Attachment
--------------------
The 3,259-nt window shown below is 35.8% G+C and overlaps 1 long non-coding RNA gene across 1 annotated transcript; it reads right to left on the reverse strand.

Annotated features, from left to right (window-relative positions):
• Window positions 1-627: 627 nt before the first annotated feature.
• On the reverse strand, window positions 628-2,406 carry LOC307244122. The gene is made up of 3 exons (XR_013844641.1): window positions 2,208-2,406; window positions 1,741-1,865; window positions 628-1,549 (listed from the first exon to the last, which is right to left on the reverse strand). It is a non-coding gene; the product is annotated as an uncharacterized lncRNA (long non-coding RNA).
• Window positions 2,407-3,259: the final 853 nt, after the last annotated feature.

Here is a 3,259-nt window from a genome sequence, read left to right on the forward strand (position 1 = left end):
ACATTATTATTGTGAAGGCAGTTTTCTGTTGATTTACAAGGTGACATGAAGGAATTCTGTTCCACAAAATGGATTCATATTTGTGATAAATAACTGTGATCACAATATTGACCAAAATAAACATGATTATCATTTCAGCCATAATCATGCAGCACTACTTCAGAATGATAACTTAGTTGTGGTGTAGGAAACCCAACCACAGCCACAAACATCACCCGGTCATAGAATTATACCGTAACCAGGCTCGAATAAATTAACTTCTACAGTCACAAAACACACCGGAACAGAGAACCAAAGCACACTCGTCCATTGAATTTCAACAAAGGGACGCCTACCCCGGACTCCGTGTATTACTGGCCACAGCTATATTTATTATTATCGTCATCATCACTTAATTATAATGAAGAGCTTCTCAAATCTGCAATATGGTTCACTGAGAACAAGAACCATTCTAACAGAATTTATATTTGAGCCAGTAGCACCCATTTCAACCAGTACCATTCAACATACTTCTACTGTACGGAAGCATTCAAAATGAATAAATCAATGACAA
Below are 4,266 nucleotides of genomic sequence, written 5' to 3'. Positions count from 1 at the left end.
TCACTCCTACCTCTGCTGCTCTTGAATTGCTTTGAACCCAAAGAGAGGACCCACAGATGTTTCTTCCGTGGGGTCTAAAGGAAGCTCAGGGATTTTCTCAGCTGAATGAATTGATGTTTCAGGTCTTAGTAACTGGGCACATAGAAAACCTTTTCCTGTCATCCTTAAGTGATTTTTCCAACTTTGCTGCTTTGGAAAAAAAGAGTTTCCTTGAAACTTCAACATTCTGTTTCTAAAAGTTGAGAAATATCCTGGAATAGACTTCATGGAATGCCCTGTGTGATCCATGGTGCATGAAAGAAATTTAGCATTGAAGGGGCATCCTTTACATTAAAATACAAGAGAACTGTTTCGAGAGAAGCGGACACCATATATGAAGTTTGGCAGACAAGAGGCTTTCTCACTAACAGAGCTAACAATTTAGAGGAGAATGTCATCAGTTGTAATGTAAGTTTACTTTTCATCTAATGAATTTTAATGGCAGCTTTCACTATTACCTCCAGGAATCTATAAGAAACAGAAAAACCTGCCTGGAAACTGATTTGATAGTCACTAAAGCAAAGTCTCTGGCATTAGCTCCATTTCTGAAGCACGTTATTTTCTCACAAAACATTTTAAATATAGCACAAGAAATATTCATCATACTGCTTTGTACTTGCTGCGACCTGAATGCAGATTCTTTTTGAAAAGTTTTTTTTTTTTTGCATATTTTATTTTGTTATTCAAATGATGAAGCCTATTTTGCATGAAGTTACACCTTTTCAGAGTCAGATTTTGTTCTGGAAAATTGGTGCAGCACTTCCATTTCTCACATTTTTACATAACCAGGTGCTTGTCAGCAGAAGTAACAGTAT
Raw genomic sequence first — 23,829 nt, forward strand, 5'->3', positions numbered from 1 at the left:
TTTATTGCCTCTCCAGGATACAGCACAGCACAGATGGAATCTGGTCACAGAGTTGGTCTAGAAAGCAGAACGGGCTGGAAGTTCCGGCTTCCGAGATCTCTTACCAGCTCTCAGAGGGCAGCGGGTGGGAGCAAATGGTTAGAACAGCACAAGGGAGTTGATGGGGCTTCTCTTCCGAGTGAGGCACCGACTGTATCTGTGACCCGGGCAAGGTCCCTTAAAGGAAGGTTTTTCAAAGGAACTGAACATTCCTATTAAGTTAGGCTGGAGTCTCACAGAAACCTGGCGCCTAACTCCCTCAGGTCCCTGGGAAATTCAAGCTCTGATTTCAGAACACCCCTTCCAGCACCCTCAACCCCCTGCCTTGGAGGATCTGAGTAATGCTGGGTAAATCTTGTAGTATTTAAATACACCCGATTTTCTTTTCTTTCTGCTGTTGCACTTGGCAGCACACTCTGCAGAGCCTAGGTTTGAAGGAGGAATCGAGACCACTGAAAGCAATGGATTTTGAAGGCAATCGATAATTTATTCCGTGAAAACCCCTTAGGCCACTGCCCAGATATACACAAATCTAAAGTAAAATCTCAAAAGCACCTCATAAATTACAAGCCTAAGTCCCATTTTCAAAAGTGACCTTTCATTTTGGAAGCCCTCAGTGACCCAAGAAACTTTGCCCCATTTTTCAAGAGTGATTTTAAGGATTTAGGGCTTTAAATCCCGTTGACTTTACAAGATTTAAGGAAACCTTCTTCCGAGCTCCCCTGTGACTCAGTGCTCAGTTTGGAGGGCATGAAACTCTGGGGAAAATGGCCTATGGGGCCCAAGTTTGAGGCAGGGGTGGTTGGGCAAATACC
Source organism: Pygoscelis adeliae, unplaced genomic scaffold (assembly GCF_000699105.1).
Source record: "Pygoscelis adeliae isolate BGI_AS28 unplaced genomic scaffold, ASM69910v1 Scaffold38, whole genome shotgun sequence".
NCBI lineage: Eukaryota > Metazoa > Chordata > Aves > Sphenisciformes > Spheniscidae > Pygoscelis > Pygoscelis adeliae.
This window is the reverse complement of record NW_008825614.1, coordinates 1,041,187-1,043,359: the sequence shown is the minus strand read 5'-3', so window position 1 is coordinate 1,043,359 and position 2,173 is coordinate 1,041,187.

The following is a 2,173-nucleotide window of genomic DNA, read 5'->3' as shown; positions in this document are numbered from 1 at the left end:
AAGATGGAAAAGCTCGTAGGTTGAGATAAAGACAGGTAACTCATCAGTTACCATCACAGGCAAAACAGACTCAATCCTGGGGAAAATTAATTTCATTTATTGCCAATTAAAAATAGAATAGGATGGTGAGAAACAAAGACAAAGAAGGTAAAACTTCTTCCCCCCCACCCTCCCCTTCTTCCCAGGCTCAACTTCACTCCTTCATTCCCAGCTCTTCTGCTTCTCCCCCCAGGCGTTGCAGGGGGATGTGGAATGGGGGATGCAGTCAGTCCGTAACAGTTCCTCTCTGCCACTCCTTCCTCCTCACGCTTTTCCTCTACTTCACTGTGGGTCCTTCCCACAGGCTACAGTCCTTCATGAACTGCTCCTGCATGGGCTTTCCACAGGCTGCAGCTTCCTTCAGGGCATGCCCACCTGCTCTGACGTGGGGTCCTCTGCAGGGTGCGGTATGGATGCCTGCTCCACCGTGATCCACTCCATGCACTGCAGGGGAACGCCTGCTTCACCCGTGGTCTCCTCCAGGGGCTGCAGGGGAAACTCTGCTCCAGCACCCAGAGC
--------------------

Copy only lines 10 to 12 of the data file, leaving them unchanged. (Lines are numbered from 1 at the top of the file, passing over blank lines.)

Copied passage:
Raw genomic sequence first — 23,829 nt, forward strand, 5'->3', positions numbered from 1 at the left:
TTTATTGCCTCTCCAGGATACAGCACAGCACAGATGGAATCTGGTCACAGAGTTGGTCTAGAAAGCAGAACGGGCTGGAAGTTCCGGCTTCCGAGATCTCTTACCAGCTCTCAGAGGGCAGCGGGTGGGAGCAAATGGTTAGAACAGCACAAGGGAGTTGATGGGGCTTCTCTTCCGAGTGAGGCACCGACTGTATCTGTGACCCGGGCAAGGTCCCTTAAAGGAAGGTTTTTCAAAGGAACTGAACATTCCTATTAAGTTAGGCTGGAGTCTCACAGAAACCTGGCGCCTAACTCCCTCAGGTCCCTGGGAAATTCAAGCTCTGATTTCAGAACACCCCTTCCAGCACCCTCAACCCCCTGCCTTGGAGGATCTGAGTAATGCTGGGTAAATCTTGTAGTATTTAAATACACCCGATTTTCTTTTCTTTCTGCTGTTGCACTTGGCAGCACACTCTGCAGAGCCTAGGTTTGAAGGAGGAATCGAGACCACTGAAAGCAATGGATTTTGAAGGCAATCGATAATTTATTCCGTGAAAACCCCTTAGGCCACTGCCCAGATATACACAAATCTAAAGTAAAATCTCAAAAGCACCTCATAAATTACAAGCCTAAGTCCCATTTTCAAAAGTGACCTTTCATTTTGGAAGCCCTCAGTGACCCAAGAAACTTTGCCCCATTTTTCAAGAGTGATTTTAAGGATTTAGGGCTTTAAATCCCGTTGACTTTACAAGATTTAAGGAAACCTTCTTCCGAGCTCCCCTGTGACTCAGTGCTCAGTTTGGAGGGCATGAAACTCTGGGGAAAATGGCCTATGGGGCCCAAGTTTGAGGCAGGGGTGGTTGGGCAAATACC
Source organism: Pygoscelis adeliae, unplaced genomic scaffold (assembly GCF_000699105.1).